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Is Therapy the Last Cell Free Zone?

Was it a decade ago when I first noticed someone talking on a cell while in the chair lift line at a ski resort? It was new then. A surprise. People noticed. There was even a little head shaking.

A couple of years went by and phones were everywhere. Still, there were a few preserves, usually locations associated with nature, like the dog park.

But soon that changed too. At outdoor concerts in a field, even babies and toddlers, playing with their phones.

Me too.

It’s impossible not to engage. Places where it was “frowned upon” disappeared. Gradually or suddenly it’s the norm.

Except in my counseling office in Chestnut Hill, PA.

A place where relationships matter so much that any distraction is felt as unacceptable without even having to mention it.

I wondered if that would be the case. Would I need a little sign reminding therapy clients to turn off their phones? Would it need to be pointed out that checking texts during a counseling session is not going to work?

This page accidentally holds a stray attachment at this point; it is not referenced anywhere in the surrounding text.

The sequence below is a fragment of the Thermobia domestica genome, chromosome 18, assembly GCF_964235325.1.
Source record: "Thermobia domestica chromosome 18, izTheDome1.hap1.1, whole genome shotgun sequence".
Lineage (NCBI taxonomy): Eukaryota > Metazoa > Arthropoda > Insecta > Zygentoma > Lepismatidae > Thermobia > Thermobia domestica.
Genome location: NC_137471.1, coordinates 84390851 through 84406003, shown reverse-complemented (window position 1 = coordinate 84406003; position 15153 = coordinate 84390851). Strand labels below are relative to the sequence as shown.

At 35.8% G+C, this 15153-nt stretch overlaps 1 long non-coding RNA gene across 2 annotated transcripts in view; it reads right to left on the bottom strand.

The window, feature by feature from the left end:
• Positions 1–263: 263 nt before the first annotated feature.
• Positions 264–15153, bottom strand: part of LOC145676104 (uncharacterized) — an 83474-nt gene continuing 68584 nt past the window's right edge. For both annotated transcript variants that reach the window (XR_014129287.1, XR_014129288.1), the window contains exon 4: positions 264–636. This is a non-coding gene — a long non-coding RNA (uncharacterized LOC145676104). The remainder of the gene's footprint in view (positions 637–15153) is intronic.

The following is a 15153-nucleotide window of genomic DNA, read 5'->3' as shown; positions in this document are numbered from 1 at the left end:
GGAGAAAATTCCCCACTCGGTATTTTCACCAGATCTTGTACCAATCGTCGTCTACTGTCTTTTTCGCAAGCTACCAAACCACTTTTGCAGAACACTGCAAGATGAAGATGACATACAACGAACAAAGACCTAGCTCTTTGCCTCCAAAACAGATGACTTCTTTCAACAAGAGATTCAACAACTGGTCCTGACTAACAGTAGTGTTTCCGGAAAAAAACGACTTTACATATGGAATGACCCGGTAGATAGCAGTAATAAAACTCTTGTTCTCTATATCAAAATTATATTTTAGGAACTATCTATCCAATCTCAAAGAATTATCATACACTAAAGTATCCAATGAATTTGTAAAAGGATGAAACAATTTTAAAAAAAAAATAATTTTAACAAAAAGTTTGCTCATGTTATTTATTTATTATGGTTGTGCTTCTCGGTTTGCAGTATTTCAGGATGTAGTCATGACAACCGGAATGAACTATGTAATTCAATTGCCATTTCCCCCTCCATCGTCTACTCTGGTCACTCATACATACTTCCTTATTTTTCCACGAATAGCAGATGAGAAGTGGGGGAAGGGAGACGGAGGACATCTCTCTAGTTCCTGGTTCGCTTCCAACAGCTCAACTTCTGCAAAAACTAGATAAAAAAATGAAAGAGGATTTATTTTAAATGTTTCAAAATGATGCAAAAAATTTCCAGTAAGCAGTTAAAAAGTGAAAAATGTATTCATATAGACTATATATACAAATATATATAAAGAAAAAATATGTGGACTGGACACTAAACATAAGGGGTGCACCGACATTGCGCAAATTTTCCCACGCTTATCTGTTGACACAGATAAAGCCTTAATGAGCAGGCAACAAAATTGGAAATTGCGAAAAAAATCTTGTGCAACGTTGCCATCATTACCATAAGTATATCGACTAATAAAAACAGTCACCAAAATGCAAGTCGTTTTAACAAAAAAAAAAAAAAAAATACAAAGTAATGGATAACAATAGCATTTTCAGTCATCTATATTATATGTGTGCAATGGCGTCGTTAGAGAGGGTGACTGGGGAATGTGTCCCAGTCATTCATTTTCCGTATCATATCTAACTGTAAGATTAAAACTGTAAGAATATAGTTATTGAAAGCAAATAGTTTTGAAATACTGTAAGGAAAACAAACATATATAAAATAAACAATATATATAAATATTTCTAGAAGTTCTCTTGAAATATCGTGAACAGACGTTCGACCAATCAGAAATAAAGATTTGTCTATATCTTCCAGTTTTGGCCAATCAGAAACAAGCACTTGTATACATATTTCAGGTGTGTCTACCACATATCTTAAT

Sure, occasionally someone forgets to turn it off. Once in a while a client mentions they need to monitor it since their child is with a sitter or they are waiting for a critical call.

Counseling or therapy stands as perhaps the last place left where people need to interact fully with someone in the room which is either their therapist or therapist and partner if coming for couples or marriage counseling.

Distractions are left at the door.

Good therapy engages the client within the context of the healing powers in the “room”. What counselors call the “therapeutic relationship”.

A safe place where all can be said and heard and experienced in the moment.

With the full attention and presence of another human being.

Therapy, along with yoga and meditation classes, may be the last refuge. Standing up to distraction, inattention, lack of presence.

Will it last?

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Deb Owens is a Licensed Counselor providing individual and couples counseling in Montgomery County and Philadelphia, PA near Wyncote, Wyndmoor, Blue Bell and Fort Washington and on-line. Her specialties include anxiety, relationships, and counseling for those impacted by a loved one’s alcohol or drug use. 215-802-6521 www.debowens.com

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